Something else to consider; just because a horde's Magnitude is dropping it doesn't neccessarily mean that people are dying; the horde is simply becoming less of a tactical threat. As I ran Final Sanction I described Magnitude reduction in several different ways:
Abstraction is the key. That's how in our game a heavy bolter in one turn was able to inflict 18 Magnitude damage while firing 10 bolts. I love these types of rules because they have the potential to really bring out GM and player creativity. When you have rules designed to work a little more abstractly you have to watch trying to "pin-down" universal specifics such as "1 Magnitude always equals 12.5 enemies". Embrace the abstraction and allow your creativity to intrepret the things that happen as you go. You'll find your game becoming more engaging and vivid without wasting so much time with the minutia of rule specifics that don't neccessarily add anything to the game.
I totally agree with this as well, and the abstraction (and freedom thereof) made for some pretty dynamic and entertaining combat encounters.
The one issue I had as the GM, though, was figuring out how to describe numbers. Does a Magnitude 50 Rebel Horde represent tens of men? Hundreds of men? Not having any benchmarks whatsoever made it difficult to figure out how to consistently narrate enemy numbers to the players so they had some idea of varying difficulty. I don't need a hard and fast formula for Horde numbers, and I recognize and appreciate the flexibility of the abstraction, but having some vague benchmarks would definitely help.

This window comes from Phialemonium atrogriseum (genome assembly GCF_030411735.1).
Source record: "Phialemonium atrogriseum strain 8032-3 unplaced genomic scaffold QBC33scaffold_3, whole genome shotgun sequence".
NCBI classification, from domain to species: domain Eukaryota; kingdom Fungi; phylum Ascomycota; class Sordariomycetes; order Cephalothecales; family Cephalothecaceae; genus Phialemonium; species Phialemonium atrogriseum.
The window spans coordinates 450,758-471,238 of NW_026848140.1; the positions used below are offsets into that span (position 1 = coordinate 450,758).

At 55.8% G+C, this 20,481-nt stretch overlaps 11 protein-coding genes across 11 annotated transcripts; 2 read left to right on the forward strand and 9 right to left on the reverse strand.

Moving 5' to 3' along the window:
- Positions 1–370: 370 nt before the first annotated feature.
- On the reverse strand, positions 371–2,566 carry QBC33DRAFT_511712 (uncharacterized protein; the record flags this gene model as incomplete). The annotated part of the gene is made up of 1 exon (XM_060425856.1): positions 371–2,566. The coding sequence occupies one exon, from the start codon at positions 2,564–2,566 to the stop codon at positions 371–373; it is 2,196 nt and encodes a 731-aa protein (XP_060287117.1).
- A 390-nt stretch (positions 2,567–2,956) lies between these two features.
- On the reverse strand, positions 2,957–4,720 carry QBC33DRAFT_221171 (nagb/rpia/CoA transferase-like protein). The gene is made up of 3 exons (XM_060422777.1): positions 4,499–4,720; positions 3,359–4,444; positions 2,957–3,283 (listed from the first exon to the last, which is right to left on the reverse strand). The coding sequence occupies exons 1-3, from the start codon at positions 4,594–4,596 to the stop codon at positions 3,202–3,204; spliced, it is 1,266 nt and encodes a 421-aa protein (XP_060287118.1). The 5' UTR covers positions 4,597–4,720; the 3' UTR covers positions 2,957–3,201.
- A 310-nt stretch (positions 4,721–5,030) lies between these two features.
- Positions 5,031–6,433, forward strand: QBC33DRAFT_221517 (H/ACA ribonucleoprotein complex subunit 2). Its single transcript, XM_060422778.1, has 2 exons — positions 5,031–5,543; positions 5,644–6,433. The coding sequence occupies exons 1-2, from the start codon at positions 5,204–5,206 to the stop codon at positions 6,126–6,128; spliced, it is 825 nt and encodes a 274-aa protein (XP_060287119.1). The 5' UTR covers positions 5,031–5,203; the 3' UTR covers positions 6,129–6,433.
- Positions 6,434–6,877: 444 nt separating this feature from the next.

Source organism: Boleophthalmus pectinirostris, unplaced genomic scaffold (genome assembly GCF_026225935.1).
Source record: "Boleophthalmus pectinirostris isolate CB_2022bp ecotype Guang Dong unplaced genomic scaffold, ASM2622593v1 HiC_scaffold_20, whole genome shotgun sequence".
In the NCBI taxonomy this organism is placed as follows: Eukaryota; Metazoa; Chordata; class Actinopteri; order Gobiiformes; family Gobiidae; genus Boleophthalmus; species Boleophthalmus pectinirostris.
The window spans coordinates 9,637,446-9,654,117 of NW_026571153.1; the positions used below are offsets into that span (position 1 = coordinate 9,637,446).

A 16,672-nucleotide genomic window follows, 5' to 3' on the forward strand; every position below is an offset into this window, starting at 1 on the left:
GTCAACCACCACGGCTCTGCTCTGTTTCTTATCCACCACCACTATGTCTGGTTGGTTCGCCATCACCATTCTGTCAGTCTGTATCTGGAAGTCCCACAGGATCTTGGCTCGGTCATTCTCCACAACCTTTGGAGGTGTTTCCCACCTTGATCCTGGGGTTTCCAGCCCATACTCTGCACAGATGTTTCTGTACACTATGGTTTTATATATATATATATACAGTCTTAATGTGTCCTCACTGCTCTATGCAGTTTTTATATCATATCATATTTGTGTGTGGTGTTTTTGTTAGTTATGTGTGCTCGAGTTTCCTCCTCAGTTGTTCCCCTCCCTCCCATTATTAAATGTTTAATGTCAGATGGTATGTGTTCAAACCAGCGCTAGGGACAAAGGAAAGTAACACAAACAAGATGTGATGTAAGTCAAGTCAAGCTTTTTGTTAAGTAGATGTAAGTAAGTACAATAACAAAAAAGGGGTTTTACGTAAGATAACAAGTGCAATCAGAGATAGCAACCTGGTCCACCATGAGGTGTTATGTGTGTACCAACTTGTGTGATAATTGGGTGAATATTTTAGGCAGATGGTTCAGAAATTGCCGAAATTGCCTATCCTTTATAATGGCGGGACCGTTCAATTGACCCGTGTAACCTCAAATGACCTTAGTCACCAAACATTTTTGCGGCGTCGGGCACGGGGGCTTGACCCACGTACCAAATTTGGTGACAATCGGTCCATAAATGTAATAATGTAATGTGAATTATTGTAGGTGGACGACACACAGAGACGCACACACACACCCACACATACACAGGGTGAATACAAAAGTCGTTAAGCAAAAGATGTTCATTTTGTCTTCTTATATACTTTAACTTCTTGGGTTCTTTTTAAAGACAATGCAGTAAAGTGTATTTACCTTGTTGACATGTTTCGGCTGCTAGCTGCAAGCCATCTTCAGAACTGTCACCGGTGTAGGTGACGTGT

...Especially since my group is looking at porting the Horde rules over into Rogue Trader, and we're trying to figure out how to buy Magnitudes of men for the RT's personal army
We were thinking the same thing for Rogue Trader. My thought was to base hordes on "units". Something like:
These are just some ideas, ultimately it doesn't matter. When the rogue trader goes to "acquire" a unit it will simply be a type (stat block) and a Magnitude.
For my game I'll just have the crew list their total Magnitude worth of any type of troop. How big any given horde will be is up to the PC's. For example lets say the crew has 200 Magnitude worth of conscripts aboard the ship. When they deploy they can have four 50 Magnitude hordes, two 100 Magnitude hordes, or any combo therein. Since the average rogue trader vessel may have 15,000 to 50,000 people aboard, does it really matter how many people are in the horde? Not in my game.
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@OP: As others have pointed out, it's going to vary wildly by factors such as troop type, cover, morale and ammunition stocks.
How often do you (or your GM's) do RF for NPCs and especially for adversaries? I only do it on boss-style characters, but never on regular guys.
I use RF for all major NPCs ("boss-style"). For big fights, I sometimes bring in a limited version of RF where lesser NPCs can pile on damage until they actually manage to wound a PC/major NPC. So no 100+ damage from one power sword hit for them.
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Danger in delay
Meaning we only need an approximate relationship between magnitude and the scale modifier to buy gear for a group.
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